Question of the Month: Which states have laws or are considering legislation requiring employers to provide paid leave?
|Monday, April 20, 2015 at 10:45 AM
According to the U.S. Bureau of Labor Statistics’ “Employee Benefits Survey,” 76 percent of the nation’s part-time private-sector workers and 26 percent of full-time employees had no access to paid sick days in 2014. In the Midwest, 43 percent of all full- and part-time workers do not have paid sick leave — the highest percentage of any U.S. region.
In 2012, Connecticut became the first state to mandate paid sick leave. Under its law, which applies only to non-exempt workers in certain service occupations, employers with 50 or more employees must provide a minimum of one hour of paid sick leave per 40 hours worked (after an initial 680 hours of employment), with a maximum accrual of 40 hours per year. California and Massachusetts are the other two states with laws requiring paid sick leave. Their laws take effect July 1 and require an initial 90-day employment period before accrued sick leave can be used.
California’s law applies to all employers: With some exceptions, any employee who works 30 or more days within a year of commencing employment is entitled to accrue paid sick leave at a minimum of one hour for every 30 hours worked. In Massachusetts, employers having 11 or more employees must allow workers to earn and use up to 40 hours of paid sick leave per year. The employees of small companies can earn and use up to 40 hours of unpaid sick leave annually. All three of these state laws allow sick time to be used to care for a family member.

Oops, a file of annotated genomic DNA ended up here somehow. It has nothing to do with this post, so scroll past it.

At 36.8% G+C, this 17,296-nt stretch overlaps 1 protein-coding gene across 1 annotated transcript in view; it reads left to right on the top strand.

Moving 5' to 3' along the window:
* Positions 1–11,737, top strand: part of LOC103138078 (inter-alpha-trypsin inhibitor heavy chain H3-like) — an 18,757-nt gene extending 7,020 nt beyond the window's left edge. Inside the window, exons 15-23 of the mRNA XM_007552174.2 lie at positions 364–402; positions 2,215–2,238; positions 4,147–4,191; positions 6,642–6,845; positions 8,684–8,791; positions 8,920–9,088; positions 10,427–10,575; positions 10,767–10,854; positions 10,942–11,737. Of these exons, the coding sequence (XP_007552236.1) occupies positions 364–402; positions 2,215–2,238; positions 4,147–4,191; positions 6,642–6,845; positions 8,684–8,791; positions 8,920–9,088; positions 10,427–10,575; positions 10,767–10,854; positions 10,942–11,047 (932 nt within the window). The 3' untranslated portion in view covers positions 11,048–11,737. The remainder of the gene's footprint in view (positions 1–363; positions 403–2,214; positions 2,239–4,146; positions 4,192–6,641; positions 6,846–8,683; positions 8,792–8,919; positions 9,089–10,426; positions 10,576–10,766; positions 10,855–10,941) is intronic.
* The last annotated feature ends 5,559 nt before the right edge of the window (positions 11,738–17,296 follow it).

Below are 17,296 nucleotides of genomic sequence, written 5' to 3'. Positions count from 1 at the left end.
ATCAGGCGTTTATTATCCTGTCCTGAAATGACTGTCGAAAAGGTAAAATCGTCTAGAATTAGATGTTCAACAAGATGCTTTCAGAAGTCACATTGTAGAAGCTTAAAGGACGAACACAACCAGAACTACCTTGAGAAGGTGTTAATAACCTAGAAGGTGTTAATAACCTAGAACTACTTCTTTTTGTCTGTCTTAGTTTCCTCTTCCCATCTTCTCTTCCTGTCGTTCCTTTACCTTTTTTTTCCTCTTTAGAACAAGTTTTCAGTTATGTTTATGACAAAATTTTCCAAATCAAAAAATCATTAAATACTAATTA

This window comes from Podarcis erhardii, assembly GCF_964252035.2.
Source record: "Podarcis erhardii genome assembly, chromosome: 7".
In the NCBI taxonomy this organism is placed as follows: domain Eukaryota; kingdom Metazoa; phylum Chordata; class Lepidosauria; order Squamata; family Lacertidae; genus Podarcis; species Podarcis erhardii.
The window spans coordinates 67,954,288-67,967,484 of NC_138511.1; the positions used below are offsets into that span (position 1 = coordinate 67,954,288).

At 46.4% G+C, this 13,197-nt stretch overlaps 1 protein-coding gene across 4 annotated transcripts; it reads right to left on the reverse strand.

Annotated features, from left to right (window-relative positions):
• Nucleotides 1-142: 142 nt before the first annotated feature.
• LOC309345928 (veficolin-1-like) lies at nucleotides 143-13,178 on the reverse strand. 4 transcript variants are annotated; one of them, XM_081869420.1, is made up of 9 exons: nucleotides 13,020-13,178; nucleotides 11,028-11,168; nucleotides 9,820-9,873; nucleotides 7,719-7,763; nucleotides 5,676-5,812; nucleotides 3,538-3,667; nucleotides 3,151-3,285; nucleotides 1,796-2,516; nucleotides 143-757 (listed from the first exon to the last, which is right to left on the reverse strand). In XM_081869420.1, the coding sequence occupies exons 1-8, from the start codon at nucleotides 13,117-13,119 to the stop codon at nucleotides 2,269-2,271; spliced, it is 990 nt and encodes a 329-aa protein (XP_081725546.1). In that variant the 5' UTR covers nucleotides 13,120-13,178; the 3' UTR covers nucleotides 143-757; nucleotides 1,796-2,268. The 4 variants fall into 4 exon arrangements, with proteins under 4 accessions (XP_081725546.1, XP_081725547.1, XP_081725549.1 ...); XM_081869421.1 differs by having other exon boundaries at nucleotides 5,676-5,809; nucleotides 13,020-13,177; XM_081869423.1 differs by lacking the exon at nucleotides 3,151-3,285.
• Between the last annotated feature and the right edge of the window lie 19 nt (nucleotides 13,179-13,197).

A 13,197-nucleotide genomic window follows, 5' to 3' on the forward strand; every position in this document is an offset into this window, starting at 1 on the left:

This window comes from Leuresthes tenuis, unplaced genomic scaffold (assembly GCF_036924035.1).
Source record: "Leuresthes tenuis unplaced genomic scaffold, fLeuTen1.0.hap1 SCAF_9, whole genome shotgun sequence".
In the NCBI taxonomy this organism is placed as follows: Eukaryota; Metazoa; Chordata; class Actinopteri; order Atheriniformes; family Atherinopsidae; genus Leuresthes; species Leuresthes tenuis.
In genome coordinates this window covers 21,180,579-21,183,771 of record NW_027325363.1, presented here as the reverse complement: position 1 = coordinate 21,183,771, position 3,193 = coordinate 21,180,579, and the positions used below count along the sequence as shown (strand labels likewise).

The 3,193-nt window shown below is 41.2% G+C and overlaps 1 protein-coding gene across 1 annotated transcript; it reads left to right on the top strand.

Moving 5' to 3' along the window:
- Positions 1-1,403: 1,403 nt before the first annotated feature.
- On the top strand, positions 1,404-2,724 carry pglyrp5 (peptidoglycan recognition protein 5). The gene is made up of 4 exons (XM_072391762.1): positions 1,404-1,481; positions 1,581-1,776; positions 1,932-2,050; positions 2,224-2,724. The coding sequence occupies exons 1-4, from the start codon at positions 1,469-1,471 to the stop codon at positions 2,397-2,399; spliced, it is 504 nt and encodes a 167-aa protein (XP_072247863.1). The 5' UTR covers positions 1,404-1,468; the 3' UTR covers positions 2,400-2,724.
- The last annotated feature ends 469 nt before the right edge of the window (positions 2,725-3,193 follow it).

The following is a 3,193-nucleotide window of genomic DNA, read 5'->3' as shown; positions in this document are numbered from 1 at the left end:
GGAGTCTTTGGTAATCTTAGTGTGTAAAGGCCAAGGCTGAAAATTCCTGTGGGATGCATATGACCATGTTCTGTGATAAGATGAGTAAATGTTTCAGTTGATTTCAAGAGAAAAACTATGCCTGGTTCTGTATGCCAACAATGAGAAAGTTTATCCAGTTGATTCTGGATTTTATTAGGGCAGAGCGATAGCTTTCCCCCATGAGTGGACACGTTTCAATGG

While no Midwestern state currently mandates that employers provide paid sick leave, bills have been introduced this year in at least five states: Illinois, Michigan, Minnesota, Nebraska and South Dakota (see table).
To date, more than a dozen cities (none in the Midwest) have adopted local sick-leave ordinances. In February, Chicago voters overwhelmingly approved a nonbinding referendum to require employers to provide employees with paid sick leave. Eleven states — including Indiana, Kansas and Wisconsin — have laws banning municipalities from passing paid-sick-leave ordinances.
|Stateline Midwest - April 2015||1.25 MB|